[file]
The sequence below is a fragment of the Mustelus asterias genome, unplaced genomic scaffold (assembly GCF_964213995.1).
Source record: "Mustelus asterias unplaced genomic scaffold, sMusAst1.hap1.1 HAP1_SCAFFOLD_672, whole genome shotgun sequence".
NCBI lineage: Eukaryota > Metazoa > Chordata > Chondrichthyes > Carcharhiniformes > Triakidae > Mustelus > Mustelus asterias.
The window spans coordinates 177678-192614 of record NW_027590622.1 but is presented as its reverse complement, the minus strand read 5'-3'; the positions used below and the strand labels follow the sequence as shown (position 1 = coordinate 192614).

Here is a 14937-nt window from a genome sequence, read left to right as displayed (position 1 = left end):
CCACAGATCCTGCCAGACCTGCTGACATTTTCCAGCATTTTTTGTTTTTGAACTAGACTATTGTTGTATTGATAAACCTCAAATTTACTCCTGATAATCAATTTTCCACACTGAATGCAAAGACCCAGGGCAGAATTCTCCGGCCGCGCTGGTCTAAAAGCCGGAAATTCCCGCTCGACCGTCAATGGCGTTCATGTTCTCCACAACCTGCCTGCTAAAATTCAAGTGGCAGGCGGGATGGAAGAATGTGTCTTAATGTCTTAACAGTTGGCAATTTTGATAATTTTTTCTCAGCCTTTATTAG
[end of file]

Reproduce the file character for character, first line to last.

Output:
The sequence below is a fragment of the Mustelus asterias genome, unplaced genomic scaffold (assembly GCF_964213995.1).
Source record: "Mustelus asterias unplaced genomic scaffold, sMusAst1.hap1.1 HAP1_SCAFFOLD_672, whole genome shotgun sequence".
NCBI lineage: Eukaryota > Metazoa > Chordata > Chondrichthyes > Carcharhiniformes > Triakidae > Mustelus > Mustelus asterias.
The window spans coordinates 177678-192614 of record NW_027590622.1 but is presented as its reverse complement, the minus strand read 5'-3'; the positions used below and the strand labels follow the sequence as shown (position 1 = coordinate 192614).

Here is a 14937-nt window from a genome sequence, read left to right as displayed (position 1 = left end):
CCACAGATCCTGCCAGACCTGCTGACATTTTCCAGCATTTTTTGTTTTTGAACTAGACTATTGTTGTATTGATAAACCTCAAATTTACTCCTGATAATCAATTTTCCACACTGAATGCAAAGACCCAGGGCAGAATTCTCCGGCCGCGCTGGTCTAAAAGCCGGAAATTCCCGCTCGACCGTCAATGGCGTTCATGTTCTCCACAACCTGCCTGCTAAAATTCAAGTGGCAGGCGGGATGGAAGAATGTGTCTTAATGTCTTAACAGTTGGCAATTTTGATAATTTTTTCTCAGCCTTTATTAG